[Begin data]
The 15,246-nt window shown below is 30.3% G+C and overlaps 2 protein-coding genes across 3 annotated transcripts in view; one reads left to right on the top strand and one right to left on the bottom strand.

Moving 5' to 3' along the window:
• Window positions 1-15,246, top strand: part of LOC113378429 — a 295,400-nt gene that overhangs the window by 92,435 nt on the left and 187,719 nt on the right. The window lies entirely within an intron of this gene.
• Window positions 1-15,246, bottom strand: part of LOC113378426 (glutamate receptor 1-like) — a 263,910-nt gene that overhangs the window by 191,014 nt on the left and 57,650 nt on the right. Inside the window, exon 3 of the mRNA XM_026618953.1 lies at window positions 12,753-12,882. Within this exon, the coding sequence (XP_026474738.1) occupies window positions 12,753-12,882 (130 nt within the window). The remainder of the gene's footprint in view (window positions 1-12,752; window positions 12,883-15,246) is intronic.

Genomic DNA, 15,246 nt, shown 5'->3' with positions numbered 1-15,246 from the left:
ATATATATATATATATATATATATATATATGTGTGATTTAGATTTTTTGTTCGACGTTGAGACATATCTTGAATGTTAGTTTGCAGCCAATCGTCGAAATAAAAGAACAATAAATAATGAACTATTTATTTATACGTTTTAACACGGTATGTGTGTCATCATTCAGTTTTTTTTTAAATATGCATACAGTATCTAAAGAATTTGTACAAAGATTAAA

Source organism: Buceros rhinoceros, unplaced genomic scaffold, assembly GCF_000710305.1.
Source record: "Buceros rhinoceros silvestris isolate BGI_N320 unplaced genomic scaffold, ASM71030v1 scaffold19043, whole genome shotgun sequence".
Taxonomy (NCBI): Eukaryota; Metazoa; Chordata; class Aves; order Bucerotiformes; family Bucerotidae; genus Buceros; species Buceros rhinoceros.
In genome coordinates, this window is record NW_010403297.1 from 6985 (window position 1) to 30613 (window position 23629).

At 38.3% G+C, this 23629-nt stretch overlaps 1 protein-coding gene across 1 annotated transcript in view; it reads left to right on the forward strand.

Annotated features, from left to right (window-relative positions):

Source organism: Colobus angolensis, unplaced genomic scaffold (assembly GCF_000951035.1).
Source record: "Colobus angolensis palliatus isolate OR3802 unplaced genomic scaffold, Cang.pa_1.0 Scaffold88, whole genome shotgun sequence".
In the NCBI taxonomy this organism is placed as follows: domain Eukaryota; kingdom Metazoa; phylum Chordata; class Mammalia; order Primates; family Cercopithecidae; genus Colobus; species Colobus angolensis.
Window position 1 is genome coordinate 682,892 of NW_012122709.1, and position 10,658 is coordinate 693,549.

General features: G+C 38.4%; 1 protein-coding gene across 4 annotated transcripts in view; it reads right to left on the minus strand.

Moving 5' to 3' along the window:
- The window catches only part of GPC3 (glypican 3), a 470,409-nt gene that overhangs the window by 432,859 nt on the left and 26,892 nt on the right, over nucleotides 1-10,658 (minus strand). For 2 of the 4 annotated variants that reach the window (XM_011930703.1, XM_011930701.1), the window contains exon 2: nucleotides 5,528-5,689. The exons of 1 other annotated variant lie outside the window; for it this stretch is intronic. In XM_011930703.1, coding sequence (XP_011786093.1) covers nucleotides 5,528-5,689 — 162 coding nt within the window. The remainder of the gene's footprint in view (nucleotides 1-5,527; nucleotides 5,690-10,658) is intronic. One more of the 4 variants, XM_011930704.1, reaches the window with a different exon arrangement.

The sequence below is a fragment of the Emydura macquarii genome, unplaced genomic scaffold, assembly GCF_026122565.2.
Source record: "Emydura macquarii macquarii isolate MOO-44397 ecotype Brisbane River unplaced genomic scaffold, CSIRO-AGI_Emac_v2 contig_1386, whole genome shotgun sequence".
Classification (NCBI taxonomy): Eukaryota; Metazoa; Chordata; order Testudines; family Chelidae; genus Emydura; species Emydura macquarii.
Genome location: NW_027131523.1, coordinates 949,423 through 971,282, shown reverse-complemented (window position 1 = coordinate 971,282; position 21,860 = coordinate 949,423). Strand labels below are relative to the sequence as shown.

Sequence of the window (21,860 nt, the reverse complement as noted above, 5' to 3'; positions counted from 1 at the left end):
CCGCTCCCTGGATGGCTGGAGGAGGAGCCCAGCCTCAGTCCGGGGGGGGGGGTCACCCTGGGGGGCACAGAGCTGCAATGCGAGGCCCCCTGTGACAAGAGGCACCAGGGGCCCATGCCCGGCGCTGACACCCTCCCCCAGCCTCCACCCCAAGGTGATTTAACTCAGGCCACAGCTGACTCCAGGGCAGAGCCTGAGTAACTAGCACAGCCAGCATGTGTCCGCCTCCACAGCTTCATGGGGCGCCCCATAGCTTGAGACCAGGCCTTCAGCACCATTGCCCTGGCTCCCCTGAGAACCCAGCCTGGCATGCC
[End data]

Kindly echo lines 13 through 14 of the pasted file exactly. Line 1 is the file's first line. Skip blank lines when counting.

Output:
Source organism: Colobus angolensis, unplaced genomic scaffold (assembly GCF_000951035.1).
Source record: "Colobus angolensis palliatus isolate OR3802 unplaced genomic scaffold, Cang.pa_1.0 Scaffold88, whole genome shotgun sequence".